A new upgraded training simulator will offer PCSO deputies and law enforcement officers from throughout the county the opportunity to test their use-of-force skills using advanced digital video technology. The new virtual training program reaches beyond the traditional "shoot-don't shoot" range trainers, offering training in the whole spectrum of force control.
Currently, PCSO Training Section Sgt. Craig Burke is teaching instructors from other local police departments how to use the Range3000 Force-Control Training Simulator so they can offer the training to their own agencies. Once the instructor training phase is complete, the program will be made available to deputies for practice, and incorporated into the PCSO agency use-of-force annual retraining.
“The program uses realistic interaction scenarios designed so that deputies can practice using verbal intervention skills to de-escalate the situation without having to use their gun,” Sgt. Burke said. Each scenario offers a non-lethal resolution if the deputy responds and interacts accordingly. From threat assessment and verbalization, through less-than-lethal measures such as baton and chemical agents, all the way to lethal weapons training - the program covers it all. If a deputy does end up using his or her weapon, the computer program offers specific feedback such as marksmanship, grip and site performance.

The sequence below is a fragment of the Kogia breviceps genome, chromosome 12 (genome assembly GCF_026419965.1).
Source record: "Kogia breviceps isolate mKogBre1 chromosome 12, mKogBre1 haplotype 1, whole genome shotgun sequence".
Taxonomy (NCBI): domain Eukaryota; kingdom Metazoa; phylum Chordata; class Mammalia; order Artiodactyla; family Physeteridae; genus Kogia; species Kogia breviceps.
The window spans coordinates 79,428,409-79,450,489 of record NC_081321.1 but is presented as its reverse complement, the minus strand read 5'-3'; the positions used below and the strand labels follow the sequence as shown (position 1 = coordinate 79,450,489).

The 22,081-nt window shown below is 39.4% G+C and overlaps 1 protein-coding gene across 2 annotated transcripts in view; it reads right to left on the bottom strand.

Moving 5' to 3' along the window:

”This will tell you immediately what you are
doing wrong,” Burke said. Deputies will practice with the weapon they
carry with them every day on the street - a laser is inserted into the
barrel of the gun and a “hit or miss” is determined with the pulse of the
laser. The training starts with classroom theory and progresses to
interaction with real-life virtual scenarios. This type of training offers
an invaluable opportunity for deputies to practice and role-play in a safe
and controlled environment.
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A text only version of this release is also available.